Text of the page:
EU: Sanctions causing steady degradation of Russian economy

BERLIN (Parliament Politics Magazine) – According to EU chief Ursula von der Leyen, the Russian economy is “degrading slowly but surely” in the face of “more and more severe” sanctions.

On the sidelines of the G7 conference, the president of the European Commission said that they could see that the sanctions were eating and gnawing at Russia’s economy more and more. The many industries could be seen to be slowly but surely deteriorating as a result of export restrictions. 

Therefore, no longer did upgrades, technology, everything that was needed, or the commodities that were needed to modernise come from Russia, they said.

It happens as Russia’s potential foreign debt default is being discussed.

Von der Leyen added that the G7 nations concurred to investigate a possible price cap on oil.

As it was evident that the European Union was currently pulling away from Russian oil as the mechanism. It should not occur that Putin took that oil, went to the global market where prices were rising, and then filled his war chest, she said.

Therefore, it required a broader alliance to say they were willing to pay a good price, but not a rapidly increasing price. It was not only good to avoid adding to Putin’s war chest, but it was also extremely important for the developing countries — the countries that were vulnerable— because the skyrocketing oil prices had a significant negative impact on them, she added.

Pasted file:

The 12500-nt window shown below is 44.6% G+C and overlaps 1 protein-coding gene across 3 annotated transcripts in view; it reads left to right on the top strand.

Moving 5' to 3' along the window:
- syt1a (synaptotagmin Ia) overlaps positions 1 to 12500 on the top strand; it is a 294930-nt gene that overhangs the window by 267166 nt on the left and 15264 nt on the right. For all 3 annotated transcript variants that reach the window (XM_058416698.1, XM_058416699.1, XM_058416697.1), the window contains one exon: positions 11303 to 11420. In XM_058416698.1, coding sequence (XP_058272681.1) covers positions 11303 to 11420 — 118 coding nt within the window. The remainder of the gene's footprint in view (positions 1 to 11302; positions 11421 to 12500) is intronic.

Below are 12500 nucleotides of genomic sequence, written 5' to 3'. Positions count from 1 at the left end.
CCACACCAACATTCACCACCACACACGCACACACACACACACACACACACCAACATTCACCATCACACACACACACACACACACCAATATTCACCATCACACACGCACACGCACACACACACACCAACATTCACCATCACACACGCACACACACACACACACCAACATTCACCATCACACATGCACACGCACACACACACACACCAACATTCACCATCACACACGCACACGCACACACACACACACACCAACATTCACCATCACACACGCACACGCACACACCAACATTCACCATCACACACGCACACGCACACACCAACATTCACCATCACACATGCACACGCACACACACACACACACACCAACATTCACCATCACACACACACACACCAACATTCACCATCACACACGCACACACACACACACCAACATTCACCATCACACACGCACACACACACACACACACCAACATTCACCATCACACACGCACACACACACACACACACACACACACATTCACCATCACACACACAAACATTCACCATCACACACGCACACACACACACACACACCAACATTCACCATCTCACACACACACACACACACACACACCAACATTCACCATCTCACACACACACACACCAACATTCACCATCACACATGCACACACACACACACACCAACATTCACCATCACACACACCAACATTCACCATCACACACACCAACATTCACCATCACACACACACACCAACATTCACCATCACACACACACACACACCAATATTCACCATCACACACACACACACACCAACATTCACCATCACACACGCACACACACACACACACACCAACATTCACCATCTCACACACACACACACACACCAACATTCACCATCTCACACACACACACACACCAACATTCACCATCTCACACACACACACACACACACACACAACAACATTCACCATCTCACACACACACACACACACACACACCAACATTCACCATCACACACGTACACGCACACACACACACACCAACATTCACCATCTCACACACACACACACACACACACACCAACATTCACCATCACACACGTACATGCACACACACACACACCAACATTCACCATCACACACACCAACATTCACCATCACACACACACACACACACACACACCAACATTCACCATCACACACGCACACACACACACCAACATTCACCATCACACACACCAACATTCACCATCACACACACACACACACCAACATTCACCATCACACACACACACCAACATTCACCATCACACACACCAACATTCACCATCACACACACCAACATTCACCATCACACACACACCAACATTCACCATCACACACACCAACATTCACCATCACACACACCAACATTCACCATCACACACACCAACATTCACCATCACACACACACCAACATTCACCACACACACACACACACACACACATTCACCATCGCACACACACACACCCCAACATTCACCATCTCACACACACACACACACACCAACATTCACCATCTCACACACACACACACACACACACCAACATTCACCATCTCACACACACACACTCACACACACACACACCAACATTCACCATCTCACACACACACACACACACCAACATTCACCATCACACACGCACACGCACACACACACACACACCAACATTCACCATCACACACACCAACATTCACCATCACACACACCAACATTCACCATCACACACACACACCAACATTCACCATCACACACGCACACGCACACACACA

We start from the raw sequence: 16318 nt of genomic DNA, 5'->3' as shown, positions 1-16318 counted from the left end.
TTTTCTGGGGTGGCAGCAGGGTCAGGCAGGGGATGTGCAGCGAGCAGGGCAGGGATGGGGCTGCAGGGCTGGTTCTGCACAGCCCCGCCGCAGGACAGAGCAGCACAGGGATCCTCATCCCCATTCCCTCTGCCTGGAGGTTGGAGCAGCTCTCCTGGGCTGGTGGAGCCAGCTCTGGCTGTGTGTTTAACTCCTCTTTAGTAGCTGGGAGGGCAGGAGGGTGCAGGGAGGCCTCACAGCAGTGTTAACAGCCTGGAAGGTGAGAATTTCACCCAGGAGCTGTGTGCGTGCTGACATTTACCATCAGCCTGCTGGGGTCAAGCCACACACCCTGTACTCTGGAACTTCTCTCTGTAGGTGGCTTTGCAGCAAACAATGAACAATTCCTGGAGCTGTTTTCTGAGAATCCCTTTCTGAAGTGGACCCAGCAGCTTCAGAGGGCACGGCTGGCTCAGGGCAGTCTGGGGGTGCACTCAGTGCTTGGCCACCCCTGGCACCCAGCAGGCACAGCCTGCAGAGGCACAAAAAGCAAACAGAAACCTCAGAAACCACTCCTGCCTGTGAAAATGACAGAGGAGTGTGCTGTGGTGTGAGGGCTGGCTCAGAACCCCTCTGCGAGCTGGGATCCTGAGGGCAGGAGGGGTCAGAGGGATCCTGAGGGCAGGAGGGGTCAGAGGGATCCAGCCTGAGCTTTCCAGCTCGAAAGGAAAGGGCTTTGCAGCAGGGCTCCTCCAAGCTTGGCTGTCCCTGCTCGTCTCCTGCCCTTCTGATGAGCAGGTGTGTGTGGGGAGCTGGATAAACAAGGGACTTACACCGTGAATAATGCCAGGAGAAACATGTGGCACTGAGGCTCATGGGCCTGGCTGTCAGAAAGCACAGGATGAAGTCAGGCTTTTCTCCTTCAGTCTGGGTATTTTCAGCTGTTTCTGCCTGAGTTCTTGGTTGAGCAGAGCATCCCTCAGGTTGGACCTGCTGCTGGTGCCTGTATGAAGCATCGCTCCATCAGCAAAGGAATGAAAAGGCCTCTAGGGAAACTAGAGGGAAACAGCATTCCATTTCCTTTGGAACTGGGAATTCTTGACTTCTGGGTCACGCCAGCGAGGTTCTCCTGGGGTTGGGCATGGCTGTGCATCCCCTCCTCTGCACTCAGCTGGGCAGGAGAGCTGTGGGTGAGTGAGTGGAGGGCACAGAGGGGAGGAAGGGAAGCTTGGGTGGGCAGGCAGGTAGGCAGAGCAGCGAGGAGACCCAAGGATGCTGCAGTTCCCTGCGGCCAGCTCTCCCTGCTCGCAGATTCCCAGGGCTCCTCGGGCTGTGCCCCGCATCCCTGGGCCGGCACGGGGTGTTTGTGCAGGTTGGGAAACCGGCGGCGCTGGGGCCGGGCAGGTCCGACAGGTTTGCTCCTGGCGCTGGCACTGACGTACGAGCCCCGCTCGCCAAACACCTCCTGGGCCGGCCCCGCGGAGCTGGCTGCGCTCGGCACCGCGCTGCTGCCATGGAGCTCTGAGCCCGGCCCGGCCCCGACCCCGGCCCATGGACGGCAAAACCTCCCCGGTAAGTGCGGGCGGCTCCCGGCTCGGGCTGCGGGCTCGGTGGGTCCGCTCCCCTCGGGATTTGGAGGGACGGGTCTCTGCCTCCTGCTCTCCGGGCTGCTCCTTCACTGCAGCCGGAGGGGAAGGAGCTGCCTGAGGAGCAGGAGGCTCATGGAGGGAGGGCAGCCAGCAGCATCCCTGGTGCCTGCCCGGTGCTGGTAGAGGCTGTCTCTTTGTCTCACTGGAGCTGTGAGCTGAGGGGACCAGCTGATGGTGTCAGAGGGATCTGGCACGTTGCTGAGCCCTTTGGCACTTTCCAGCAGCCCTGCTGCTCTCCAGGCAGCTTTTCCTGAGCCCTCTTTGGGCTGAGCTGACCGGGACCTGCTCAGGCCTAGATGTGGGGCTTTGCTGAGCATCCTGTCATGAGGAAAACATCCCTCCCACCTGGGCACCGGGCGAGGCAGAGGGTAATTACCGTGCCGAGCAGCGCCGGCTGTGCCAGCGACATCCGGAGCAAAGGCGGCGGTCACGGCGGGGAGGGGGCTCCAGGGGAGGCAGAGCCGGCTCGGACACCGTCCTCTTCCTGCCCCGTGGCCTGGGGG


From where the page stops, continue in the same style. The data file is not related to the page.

In light of worries that the Ukraine war could cause a global crisis, discussions at the G7 summit are also anticipated to centre on global food supplies.

25 million tonnes of grain were reportedly sitting in silos in Ukraine last month as a result of “a lack of infrastructure and the blockade of ports,” according to a UN report.

Although Von der Leyen branded Russia’s blockade “outrageous,” she expressed optimism for the export of food from Ukraine.

She claimed that although Ukraine’s grain exports were rising each month, they were still considerably behind what the nation had been doing before the war.

Von Der Leyen said that it was atrocious that Russia was exploiting that food to threaten the world. As long as Russia was preventing it, they strived to assist Ukraine as much as they could in moving grain through various routes, such as trains, roads, or even the Danube River and that was improving.

To give some numbers, they had sent out 1.2 million tonnes in April, 1.7 in May, and 2.5 in June (million tonnes), she said.

As it could be seen, they were getting much better at assisting Ukraine with grain exports, but obviously, it was not enough because, before the war, Ukraine exported roughly 5 million tonnes per month; that was where they needed to get to, she added.